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The radio blared, “SUNDAY, SUNDAY, SUNDAY!!! Come on over to Appliance Liquidators where our prices are so low, the manufacturers won’t even allow us to say them on the radio!”

Or, from another perspective, have you noticed how regardless of where you go, Apple products are the same price?

Aren’t these examples of anti-competitive, antitrust controls exercised by the makers of popular products? Isn’t this almost like a monopoly? Can these companies legally stop their customers from selling at whatever price they want?

In California, the Cartwright Act prohibits every trust, defined as “a combination of capital, skill or acts by two or more persons” for specified anticompetitive purposes.

Federal law is very similar. As the California Court of Appeal said in 2001, “The federal Sherman Act prohibits every ‘contract, combination . . . or conspiracy, in restraint of trade.’”

So, is it OK for a manufacturer to prohibit a retailer from advertising prices of its products if those prices fall below a certain level? Can a manufacturer tell a retailer that the retailer must sell the manufacturer’s products at a minimum price? Are such actions tantamount to violations of law?

Essentially, as you’ll find in most areas of the law, the answer is, “It depends.”

The first basic premise, as stated by the Court of Appeal in the 2014 decision in Crown Imports, “Barring law to the contrary, a manufacturer has the ‘right to select with whom to do business and on what terms.’”

So long as a manufacturer is not controlling the marketplace, it can set certain conditions upon the sale of its products.

There are levels to which a manufacturer can exert influence over retail prices.

Ford can have its MSRP, or Manufacturer’s Suggested Retail Price. That’s OK because Ford is merely “suggesting” how much its cars should sell. It’s not telling the dealers, “You must sell the Focus for x amount.”

Likewise, a manufacturer can recommend that its products should sell for at least a certain amount. This, like the MSRP, is only a recommendation, not a mandate.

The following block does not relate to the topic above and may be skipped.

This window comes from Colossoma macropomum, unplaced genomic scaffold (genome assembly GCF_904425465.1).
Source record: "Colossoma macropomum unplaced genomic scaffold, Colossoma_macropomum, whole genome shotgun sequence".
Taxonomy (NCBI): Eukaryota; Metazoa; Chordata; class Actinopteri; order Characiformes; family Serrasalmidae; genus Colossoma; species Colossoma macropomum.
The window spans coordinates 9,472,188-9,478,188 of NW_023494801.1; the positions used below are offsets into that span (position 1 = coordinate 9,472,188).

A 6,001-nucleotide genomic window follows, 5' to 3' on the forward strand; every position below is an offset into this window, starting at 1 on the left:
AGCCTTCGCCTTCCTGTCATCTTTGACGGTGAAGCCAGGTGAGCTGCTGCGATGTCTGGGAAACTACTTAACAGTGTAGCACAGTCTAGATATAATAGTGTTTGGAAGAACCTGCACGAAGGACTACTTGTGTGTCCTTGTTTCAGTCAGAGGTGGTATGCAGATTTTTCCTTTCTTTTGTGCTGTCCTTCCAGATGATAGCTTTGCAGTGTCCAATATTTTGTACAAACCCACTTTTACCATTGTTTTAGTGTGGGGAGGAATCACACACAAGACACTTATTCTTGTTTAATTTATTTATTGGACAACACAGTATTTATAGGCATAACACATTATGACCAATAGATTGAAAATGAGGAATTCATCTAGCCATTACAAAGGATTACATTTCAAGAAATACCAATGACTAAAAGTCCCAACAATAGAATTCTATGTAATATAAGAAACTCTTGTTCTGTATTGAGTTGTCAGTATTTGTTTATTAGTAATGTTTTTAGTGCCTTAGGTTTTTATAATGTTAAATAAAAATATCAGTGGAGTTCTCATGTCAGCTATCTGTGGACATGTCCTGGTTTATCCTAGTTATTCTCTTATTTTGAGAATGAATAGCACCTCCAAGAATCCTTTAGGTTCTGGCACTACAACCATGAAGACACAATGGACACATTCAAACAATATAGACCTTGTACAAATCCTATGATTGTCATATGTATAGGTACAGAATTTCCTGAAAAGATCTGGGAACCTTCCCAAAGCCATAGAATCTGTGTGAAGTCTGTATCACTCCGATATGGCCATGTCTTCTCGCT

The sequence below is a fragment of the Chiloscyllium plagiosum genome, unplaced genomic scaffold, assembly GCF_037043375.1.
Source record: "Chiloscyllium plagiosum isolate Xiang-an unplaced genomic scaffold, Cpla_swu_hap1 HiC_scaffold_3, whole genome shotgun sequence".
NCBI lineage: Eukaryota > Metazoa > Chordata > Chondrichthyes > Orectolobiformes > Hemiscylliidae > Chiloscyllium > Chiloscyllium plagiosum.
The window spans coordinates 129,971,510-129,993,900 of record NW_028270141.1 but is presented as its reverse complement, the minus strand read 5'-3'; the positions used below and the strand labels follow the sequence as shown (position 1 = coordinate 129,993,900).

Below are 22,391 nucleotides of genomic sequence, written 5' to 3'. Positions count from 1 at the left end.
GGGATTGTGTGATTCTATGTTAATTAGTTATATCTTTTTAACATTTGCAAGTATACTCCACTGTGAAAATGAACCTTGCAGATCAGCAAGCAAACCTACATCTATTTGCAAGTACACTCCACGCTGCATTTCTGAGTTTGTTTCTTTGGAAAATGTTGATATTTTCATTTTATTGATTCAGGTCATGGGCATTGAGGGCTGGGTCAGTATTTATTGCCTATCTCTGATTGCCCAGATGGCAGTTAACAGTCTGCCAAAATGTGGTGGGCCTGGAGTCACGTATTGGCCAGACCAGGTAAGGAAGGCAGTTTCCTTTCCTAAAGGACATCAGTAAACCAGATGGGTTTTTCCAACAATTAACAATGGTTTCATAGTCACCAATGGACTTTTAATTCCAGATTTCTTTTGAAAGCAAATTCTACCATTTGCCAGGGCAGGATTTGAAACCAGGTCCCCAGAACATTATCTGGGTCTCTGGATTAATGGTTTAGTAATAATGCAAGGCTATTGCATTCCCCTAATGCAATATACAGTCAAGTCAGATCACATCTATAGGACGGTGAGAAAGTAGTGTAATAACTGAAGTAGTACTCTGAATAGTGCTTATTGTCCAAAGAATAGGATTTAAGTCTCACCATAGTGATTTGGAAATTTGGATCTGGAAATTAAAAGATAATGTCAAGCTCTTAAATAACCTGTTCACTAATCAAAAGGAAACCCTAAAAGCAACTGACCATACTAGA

What about a rule that a retailer cannot advertise below a certain level? Or that it must sell the manufacturer’s products for a minimum price?

In reviewing these situations, courts have kept in mind today’s reality and the concept that a manufacturer can pick and choose who it wants to do business with.

How many of you go to something like Best Buy and pick the brain of the guy in the computer or television departments about what to buy, just to go online and get it from Amazon or some other retailer that does not have a brick and mortar store?

Manufacturers want knowledgeable sales people providing the retail customer with accurate information about their products. They know that some folks go to a Pacific Sales and ask the sales attendant which one of a certain product, such as a washing machine, is the best.

The manufacturers want to support these efforts and discourage price shopping. So often they will tell the retailers that they cannot advertise (or post online prices) below a certain level or that they must sell the products for a minimum price.

The Court in Chavez v. Whirlpool (2001) ruled that so long as a manufacturer treats retailers similarly it could require that their chosen retailers sell the Whirlpool products at a minimum price. The rationale is that it’s OK to set prices to “help ensure that retailers promote products and offer services.”

So don’t expect to see discounted iPads anytime soon. ©